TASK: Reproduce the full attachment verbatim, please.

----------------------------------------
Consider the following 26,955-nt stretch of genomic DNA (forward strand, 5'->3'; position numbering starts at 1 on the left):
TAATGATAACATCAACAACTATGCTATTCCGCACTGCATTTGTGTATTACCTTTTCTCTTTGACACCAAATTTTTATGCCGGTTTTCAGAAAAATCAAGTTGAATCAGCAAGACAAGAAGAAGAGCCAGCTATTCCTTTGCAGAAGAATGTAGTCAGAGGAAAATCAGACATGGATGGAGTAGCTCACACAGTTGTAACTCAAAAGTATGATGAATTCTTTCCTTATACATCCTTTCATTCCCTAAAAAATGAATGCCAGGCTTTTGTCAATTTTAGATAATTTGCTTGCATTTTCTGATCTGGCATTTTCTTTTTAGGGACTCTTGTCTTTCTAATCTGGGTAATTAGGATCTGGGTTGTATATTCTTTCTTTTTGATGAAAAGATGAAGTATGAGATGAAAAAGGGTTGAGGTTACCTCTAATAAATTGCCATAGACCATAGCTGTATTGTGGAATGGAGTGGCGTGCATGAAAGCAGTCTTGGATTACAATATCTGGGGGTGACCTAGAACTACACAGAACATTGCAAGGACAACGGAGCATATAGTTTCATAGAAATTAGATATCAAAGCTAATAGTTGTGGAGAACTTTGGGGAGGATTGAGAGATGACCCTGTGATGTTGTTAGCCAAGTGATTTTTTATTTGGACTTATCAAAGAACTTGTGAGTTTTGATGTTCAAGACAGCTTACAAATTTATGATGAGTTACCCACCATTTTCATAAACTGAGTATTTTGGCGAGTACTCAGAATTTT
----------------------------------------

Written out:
Consider the following 26,955-nt stretch of genomic DNA (forward strand, 5'->3'; position numbering starts at 1 on the left):
TAATGATAACATCAACAACTATGCTATTCCGCACTGCATTTGTGTATTACCTTTTCTCTTTGACACCAAATTTTTATGCCGGTTTTCAGAAAAATCAAGTTGAATCAGCAAGACAAGAAGAAGAGCCAGCTATTCCTTTGCAGAAGAATGTAGTCAGAGGAAAATCAGACATGGATGGAGTAGCTCACACAGTTGTAACTCAAAAGTATGATGAATTCTTTCCTTATACATCCTTTCATTCCCTAAAAAATGAATGCCAGGCTTTTGTCAATTTTAGATAATTTGCTTGCATTTTCTGATCTGGCATTTTCTTTTTAGGGACTCTTGTCTTTCTAATCTGGGTAATTAGGATCTGGGTTGTATATTCTTTCTTTTTGATGAAAAGATGAAGTATGAGATGAAAAAGGGTTGAGGTTACCTCTAATAAATTGCCATAGACCATAGCTGTATTGTGGAATGGAGTGGCGTGCATGAAAGCAGTCTTGGATTACAATATCTGGGGGTGACCTAGAACTACACAGAACATTGCAAGGACAACGGAGCATATAGTTTCATAGAAATTAGATATCAAAGCTAATAGTTGTGGAGAACTTTGGGGAGGATTGAGAGATGACCCTGTGATGTTGTTAGCCAAGTGATTTTTTATTTGGACTTATCAAAGAACTTGTGAGTTTTGATGTTCAAGACAGCTTACAAATTTATGATGAGTTACCCACCATTTTCATAAACTGAGTATTTTGGCGAGTACTCAGAATTTT